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A systematic review of the preventive practices for psychosocial risks in Ibero-American health centers

Revisión sistemática de las prácticas preventivas para riesgos psicosociales en centros sanitarios iberoamericanos


Objective To identify preventive practices for psychosocial risks in Ibero-American health centers, including gaps in evidence, and to synthesize effectiveness according to dimensions and level of intervention.

Methods Design: a global evidence mapping type systematic review. Data sources: Cochrane Central Register of Controlled Trials, Health Systems Evidence, The Campbell Collaboration, PubMed, BioMed Central, CINAHL, EMBASE, Lilacs, and Health Evidence Portal. Review methods: Ad hoc descriptors were used to identify randomized controlled trials and other types of studies. The search was done between January 2003 and March 2020, limited to the English, Portuguese, and Spanish. The PRISMA-P protocol was applied to register the synthesis of the included studies. The quality of the evidence was evaluated according to the GRADE protocol and by three external evaluators.

Results A total of 8959 studies were identified, and, after screening and eligibility assessment, 18 studies were included in the systematic review, involving 1777 workers from 176 health centers in Spain, Portugal, Mexico, Nicaragua, Colombia, Brazil, Peru, and Argentina. Half of the included studies are randomized controlled trials; 37.2% of the included studies were deemed of moderate quality, while 18.7% were of high quality.

Conclusions Preventive practices with strong evidence correspond to policies that improve the working conditions of night hospital work. We found low-quality evidence in six preventive dimensions for the practices based on multi-component interventions. We found evidence gaps in five domains of preventive interventions for psychosocial risks.

Main messages                           
  • Interventions for psychosocial risks are generally recuperative, and the evidence base for the scarce preventive practices in Ibero-American health centers is unknown.
  • Preventive practices based on improvement policies are favorable. Multi-component interventions to generate attitudinal changes and promote teamwork, including awareness-training practices, among others, have little support.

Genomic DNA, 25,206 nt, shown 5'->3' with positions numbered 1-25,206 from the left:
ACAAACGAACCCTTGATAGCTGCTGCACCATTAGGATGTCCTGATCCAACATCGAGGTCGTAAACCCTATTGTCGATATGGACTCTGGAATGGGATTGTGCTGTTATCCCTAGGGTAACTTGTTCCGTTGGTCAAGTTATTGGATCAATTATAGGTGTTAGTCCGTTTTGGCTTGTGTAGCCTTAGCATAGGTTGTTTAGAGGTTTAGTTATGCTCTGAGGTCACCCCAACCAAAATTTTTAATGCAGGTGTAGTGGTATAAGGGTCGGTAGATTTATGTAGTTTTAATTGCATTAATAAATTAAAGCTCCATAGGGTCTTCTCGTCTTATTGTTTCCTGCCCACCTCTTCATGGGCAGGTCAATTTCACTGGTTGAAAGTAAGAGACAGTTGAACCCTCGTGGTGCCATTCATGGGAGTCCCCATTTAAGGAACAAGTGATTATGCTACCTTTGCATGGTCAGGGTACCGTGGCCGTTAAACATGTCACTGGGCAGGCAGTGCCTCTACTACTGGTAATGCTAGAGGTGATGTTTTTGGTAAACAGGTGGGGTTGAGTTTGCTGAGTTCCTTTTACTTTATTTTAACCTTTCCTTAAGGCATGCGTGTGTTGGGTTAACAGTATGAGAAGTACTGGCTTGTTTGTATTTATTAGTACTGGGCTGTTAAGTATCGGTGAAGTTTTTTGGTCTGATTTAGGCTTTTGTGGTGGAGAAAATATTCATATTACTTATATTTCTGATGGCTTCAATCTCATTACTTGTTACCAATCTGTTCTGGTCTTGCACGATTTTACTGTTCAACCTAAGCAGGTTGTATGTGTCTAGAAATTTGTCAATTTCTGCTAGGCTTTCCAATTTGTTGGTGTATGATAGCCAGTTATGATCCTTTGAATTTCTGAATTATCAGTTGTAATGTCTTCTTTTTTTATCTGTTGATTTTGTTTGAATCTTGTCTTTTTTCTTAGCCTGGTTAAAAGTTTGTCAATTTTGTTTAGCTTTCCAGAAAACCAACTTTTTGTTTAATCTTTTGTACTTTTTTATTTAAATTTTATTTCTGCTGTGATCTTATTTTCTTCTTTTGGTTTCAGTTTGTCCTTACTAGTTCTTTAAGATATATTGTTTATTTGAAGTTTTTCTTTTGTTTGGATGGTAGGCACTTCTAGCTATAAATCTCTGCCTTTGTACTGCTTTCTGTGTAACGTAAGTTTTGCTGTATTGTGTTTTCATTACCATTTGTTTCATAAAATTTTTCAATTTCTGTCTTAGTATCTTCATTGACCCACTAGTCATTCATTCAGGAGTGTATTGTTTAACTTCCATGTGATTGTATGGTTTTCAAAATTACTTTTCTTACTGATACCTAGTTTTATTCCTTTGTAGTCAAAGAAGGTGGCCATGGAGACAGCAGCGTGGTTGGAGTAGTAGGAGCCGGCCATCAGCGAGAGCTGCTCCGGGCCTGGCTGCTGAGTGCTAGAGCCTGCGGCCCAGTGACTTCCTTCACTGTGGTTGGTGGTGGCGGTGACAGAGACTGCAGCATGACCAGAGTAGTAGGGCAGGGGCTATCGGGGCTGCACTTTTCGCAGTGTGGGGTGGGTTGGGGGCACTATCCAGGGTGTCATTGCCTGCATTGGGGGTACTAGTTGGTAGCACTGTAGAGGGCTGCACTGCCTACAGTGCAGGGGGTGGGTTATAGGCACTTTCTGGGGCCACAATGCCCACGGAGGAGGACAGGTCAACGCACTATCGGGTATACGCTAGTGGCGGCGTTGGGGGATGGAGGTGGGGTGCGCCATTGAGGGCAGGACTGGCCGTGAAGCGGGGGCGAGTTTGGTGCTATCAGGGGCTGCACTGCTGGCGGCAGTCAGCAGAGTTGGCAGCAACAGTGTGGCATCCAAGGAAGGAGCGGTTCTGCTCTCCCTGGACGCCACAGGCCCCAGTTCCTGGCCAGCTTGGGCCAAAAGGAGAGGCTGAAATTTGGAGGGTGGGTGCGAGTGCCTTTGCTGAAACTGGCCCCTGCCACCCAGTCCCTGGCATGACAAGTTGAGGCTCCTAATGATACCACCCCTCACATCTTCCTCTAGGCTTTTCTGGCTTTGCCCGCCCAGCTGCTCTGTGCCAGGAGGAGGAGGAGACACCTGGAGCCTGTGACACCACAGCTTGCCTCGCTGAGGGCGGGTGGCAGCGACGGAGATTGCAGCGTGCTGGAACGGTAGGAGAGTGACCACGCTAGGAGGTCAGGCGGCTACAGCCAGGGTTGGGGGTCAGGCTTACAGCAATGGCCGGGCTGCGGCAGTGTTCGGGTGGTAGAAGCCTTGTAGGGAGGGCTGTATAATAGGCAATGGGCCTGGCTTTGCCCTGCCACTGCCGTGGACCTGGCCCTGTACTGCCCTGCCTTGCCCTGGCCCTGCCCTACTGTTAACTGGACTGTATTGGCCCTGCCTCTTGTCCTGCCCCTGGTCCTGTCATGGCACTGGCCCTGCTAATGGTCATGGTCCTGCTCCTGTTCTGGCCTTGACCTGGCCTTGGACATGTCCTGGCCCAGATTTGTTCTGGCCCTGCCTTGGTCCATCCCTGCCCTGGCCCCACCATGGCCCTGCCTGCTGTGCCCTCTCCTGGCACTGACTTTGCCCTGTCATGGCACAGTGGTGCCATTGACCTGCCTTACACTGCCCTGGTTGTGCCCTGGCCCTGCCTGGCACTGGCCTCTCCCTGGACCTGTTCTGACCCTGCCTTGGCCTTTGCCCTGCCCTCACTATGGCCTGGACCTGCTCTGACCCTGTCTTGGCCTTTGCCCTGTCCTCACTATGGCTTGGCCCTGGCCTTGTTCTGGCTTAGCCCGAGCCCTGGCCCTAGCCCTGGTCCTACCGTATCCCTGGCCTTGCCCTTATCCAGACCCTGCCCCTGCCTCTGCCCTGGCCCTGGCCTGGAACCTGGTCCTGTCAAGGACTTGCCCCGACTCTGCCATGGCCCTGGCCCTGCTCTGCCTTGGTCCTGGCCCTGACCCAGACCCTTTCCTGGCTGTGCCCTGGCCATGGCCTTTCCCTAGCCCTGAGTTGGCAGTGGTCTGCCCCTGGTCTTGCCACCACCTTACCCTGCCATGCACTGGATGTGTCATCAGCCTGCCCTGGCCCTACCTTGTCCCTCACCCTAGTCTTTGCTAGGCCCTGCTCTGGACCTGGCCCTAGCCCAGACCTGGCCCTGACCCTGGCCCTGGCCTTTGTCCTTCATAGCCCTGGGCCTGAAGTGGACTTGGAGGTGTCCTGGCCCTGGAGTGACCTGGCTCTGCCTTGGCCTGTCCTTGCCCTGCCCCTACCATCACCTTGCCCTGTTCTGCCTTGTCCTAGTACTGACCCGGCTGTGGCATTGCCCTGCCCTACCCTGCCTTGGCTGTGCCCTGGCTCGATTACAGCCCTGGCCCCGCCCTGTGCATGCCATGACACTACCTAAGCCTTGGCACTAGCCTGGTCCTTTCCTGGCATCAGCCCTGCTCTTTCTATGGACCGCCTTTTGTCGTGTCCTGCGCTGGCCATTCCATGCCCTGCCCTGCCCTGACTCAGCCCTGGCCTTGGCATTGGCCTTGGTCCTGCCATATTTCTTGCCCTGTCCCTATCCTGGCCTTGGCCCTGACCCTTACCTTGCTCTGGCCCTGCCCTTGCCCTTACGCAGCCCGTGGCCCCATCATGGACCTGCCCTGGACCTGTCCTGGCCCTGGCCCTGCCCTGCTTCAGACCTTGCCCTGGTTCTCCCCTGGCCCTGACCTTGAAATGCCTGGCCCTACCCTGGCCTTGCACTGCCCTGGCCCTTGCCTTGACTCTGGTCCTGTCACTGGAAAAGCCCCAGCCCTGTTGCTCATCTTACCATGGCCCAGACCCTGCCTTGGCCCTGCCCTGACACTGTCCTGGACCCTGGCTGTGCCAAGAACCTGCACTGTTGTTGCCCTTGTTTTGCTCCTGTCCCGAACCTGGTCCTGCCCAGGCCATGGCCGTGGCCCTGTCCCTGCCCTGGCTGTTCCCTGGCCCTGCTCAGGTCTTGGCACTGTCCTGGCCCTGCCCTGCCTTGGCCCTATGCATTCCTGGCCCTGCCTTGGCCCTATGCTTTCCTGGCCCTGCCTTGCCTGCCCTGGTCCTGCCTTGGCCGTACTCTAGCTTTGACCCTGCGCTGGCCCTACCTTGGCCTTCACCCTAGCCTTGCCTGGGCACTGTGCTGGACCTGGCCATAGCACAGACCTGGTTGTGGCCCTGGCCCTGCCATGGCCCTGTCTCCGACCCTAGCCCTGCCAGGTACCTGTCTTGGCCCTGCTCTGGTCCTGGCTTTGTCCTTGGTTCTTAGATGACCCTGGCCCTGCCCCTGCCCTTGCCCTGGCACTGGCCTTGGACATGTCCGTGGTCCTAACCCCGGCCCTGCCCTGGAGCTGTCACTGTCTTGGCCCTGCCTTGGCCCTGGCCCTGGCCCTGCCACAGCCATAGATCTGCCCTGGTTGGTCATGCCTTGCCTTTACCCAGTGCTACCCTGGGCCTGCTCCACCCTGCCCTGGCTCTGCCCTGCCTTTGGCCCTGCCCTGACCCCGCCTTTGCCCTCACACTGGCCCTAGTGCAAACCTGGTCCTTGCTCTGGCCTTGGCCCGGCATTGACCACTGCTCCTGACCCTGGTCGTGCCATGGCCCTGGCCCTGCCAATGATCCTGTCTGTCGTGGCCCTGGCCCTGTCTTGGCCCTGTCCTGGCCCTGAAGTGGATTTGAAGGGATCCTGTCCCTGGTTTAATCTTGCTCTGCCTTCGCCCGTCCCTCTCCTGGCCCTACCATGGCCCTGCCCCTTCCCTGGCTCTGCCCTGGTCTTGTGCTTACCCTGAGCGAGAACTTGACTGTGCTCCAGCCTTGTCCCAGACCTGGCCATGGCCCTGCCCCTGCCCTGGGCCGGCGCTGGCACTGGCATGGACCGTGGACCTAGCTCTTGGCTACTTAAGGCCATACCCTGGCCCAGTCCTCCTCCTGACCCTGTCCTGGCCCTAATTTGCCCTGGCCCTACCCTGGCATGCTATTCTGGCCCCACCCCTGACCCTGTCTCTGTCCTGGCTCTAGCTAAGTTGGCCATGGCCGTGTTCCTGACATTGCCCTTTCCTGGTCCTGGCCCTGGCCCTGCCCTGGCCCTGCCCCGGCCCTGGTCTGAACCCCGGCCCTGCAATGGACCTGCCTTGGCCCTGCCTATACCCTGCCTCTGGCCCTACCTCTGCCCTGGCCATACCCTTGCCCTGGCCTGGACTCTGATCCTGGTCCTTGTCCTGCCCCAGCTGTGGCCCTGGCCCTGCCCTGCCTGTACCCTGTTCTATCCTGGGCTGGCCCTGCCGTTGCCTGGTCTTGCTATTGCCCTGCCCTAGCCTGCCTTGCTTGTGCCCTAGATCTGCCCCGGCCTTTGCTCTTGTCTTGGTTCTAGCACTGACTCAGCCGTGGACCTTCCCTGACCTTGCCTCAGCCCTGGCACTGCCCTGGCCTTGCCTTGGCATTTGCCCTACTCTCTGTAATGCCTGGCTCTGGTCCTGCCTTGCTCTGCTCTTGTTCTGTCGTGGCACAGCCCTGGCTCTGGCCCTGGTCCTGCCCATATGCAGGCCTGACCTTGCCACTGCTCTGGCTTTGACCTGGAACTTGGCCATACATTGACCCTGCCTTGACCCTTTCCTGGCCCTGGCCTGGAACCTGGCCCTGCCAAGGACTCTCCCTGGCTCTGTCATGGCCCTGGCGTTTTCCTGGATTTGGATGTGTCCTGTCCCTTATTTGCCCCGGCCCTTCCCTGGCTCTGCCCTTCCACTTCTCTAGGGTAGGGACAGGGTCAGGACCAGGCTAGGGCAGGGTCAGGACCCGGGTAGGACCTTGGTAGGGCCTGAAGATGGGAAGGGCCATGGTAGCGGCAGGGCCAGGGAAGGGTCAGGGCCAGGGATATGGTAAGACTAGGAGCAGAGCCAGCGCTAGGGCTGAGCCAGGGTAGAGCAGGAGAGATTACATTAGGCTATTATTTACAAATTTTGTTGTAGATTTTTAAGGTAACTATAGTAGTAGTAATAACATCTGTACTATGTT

• The main limitation is that only a fifth of the outcomes has a high quality of evidence to support a given preventive practice.


Occupational health has been considered the basic element of sustainable development, and the healthy, motivated, and productive worker, the key agent for socioeconomic development[1]. Thus, the number of occupational studies has been growing and diversifying[2],[3]. Because of the changing nature of work and the existence of austerity policies, currently, there are various inequities and demands, such as organizational competitiveness versus cost reduction[4], which have generated the appearance of psychosocial risks at work; this is the result of the interaction between organizational elements, work management, and environmental conditions, but also of the interaction between the functions and the needs of the workers[5].

This polarity has created a link between the work environment and the worker's bio-psychosocial health[6], with a greater impact on workers of the health sector, which by the very nature of their functions are more vulnerable[6],[7]. The impact of the work environment on workers' health also affects job performance[8]. Consequently, interventions aimed at improving safety and occupational health management may be more effective in the healthcare work environment than on individuals alone[9]. Such interventions could represent a competitive advantage because the concept of social responsibility to promote the benefits of prevention culture is of use to institutional performance, thus avoiding negative repercussions on health[5],[10].

Regarding psychosocial risks in healthcare workers in the Ibero-American context, in Santiago de Chile, about a third of the workers in three primary care health centers were exposed to psychosocial risks that negatively impacted their health[11]. In Guadalajara, Mexico, the prevalence of negative psychosocial factors was 32.2% (128/397)[12]. In various clinics of Buenos Aires and La Plata, Argentina, over 50% of the workers perceived high demands and pressure to increase their work rhythm[13], and 25% of social workers experienced high emotional pressure[14]. Similarly, in Cali, Colombia, the greatest negative impact was high emotional-labor demand, with high-risk levels in 55.8% (87/156) of the workers[15]. In São Paulo, Brazil, 45% (195/433) of workers performed demanding tasks with low levels of social support from colleagues and supervisors[16].